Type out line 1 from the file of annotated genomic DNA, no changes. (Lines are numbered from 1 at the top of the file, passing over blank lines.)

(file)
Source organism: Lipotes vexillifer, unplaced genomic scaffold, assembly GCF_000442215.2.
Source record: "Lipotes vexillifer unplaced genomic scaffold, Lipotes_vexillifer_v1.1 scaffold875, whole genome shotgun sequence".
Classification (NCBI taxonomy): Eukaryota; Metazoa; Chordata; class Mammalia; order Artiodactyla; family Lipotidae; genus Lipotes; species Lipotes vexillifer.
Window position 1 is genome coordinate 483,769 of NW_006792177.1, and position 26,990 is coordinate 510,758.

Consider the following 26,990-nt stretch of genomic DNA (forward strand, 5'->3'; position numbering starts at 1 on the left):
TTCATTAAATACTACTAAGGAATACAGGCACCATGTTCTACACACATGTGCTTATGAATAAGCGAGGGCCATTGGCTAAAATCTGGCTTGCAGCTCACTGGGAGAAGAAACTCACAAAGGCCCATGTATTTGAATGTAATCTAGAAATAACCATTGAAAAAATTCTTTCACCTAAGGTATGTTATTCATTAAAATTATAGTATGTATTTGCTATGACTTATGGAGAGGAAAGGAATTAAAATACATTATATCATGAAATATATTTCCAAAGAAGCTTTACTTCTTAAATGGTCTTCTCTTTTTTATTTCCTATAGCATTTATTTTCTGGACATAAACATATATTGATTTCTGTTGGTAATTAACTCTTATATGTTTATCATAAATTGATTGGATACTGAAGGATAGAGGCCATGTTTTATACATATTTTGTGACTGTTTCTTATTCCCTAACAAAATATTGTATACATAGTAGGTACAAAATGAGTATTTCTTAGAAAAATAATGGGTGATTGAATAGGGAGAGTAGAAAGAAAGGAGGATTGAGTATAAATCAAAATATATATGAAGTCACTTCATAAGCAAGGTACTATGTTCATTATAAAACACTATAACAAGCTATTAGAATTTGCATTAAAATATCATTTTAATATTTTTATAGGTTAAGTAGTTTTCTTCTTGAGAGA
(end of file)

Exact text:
Source organism: Lipotes vexillifer, unplaced genomic scaffold, assembly GCF_000442215.2.